Where do second hand bikes
come from? Thin air? If the main dealers go under, then there will be no new bikes sold, so the stock of good used bikes falls.
Main dealerships cost a lot of money to run, but irrespective of how polished the floor is, how shiny the bikes, how clean the workshop, a dealership can sink or swim based on how it interacts with its customers.
Striking the right balance between the hard sell and ignoring potential customers can be hard for some dealers, but most get it right. The salesman has to develop a keen eye to distinguish between a tyre kicker, a joy rider and a serious prospect, but should also know how to develop a relationship with his or her customers.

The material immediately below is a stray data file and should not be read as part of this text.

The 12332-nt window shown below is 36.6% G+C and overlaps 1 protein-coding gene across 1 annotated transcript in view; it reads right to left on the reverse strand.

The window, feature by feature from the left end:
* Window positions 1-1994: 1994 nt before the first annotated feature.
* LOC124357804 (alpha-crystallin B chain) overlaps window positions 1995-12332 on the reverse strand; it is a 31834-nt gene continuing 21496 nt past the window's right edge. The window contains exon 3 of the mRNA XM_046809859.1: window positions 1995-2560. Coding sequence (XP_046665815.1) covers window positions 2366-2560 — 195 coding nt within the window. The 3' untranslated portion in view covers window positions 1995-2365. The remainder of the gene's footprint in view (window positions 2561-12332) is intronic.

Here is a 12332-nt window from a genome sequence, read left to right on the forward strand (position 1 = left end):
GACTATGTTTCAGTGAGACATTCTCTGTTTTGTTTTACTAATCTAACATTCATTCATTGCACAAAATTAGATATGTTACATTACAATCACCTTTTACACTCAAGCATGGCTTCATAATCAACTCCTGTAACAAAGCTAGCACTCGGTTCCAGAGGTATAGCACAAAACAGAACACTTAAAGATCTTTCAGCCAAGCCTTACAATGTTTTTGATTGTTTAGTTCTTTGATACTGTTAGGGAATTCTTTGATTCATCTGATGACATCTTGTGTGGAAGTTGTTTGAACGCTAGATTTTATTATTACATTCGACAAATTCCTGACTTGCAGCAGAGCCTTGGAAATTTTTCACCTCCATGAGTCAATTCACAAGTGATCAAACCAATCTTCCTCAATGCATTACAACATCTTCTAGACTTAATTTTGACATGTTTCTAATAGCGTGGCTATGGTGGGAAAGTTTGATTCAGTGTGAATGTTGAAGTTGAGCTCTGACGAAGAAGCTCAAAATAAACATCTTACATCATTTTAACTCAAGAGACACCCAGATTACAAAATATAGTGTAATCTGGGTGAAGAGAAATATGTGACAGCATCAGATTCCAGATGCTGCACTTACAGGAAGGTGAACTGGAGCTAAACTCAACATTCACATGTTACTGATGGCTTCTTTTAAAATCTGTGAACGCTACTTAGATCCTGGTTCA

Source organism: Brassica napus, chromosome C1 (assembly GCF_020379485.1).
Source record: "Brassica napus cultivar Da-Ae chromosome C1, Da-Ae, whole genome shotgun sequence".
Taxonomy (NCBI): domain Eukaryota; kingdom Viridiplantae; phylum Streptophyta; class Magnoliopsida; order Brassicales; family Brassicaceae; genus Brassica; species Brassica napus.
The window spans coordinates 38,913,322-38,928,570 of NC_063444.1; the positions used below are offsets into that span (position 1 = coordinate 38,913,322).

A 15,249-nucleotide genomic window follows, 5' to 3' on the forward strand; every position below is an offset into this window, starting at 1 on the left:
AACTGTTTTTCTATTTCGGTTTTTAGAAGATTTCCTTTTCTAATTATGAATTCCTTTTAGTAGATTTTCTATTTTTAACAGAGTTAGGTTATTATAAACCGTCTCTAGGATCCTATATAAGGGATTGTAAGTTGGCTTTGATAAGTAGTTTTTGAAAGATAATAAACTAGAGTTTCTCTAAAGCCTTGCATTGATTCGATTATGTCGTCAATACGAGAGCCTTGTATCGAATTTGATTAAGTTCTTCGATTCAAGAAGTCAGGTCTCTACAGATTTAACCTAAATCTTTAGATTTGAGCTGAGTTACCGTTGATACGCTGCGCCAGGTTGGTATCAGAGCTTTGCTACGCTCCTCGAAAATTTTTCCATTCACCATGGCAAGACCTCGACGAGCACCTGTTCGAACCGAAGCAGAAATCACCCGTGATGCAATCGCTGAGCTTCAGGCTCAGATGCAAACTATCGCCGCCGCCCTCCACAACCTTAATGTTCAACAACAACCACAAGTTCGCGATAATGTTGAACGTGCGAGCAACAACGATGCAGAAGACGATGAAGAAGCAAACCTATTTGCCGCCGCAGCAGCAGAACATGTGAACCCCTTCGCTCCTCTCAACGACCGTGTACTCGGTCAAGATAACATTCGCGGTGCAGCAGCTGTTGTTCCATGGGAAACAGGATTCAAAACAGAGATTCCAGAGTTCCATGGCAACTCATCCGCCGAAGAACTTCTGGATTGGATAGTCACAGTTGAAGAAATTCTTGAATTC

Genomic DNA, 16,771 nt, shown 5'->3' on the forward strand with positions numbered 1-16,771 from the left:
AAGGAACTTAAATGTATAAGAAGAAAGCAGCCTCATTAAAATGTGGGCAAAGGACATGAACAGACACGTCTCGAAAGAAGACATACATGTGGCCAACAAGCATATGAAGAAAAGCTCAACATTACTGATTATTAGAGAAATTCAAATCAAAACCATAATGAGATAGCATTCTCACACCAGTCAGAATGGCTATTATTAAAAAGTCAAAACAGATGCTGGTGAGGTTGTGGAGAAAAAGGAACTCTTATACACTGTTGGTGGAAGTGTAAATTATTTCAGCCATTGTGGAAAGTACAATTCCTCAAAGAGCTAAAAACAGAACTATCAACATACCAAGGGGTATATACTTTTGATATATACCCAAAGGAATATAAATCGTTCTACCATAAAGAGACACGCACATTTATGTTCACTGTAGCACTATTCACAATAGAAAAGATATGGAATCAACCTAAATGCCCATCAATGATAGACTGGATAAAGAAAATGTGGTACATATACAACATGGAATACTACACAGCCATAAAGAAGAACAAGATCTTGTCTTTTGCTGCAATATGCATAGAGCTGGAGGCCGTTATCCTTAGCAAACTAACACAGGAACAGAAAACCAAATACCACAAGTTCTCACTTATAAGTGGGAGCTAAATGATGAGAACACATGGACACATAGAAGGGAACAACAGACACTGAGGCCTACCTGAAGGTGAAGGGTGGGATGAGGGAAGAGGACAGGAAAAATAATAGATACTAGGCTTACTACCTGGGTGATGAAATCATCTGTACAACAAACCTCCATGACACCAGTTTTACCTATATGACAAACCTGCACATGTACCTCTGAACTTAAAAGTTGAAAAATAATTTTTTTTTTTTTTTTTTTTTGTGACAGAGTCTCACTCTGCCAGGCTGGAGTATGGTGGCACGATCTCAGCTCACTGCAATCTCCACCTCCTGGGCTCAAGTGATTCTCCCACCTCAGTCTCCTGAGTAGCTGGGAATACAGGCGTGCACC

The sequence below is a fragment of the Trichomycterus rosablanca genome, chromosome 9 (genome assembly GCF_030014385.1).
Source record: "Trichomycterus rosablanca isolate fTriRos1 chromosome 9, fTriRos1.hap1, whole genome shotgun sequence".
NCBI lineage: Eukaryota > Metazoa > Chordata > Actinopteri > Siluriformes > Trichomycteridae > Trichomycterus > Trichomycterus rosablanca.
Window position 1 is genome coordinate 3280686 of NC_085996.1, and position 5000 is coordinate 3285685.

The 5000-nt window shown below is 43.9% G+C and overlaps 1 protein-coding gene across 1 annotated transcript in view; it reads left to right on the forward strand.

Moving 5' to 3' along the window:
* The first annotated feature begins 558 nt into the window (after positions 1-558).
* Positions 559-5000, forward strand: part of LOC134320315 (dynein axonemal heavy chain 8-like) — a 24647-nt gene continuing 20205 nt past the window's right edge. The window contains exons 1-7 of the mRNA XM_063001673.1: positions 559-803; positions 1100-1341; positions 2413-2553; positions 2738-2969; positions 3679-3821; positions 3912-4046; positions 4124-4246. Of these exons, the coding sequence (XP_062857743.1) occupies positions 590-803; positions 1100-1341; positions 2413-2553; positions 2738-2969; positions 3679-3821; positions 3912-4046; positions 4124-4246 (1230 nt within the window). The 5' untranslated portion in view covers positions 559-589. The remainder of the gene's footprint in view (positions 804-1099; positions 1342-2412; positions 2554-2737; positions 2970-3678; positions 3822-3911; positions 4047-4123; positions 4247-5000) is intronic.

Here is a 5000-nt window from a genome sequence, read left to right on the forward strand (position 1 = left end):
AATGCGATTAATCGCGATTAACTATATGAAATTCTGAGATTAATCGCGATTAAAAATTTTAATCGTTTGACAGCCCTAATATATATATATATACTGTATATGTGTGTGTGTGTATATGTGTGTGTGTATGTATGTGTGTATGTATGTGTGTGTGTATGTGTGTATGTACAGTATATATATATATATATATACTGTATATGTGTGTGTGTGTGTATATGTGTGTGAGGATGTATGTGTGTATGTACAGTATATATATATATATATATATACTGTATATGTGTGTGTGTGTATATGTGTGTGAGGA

I agree that a good service should not be optional, it should come as standard, so a 6000 mile service at a main dealer should cost the same, no matter which dealer you take the bike to. If a dealer wants to retain his customers, the added value to a service is cleaning the bike, offering coffee, a range of magazines to read while you wait etc. Added to that, of course, is that the bike has been serviced or repaired correctly. Fail in that, and the owner will go elsewhere. Lose the customer's trust, you lose the customer.
However, it should not be forgotten that there is a place for the back street workshop, who don't have to pay for a shiny showroom, sales staff, or warranty claims. Because their livelihood depends on repeat business, then their modus operandi is cheap labour rates, and a friendly attitude, and of course, competence. There will be a limit to what they can do, with modern bikes requiring special tools, software and diagnostics, so you may end up having to go to a main dealer anyway, but on the whole, they offer a cheap alternative for the used bike owner.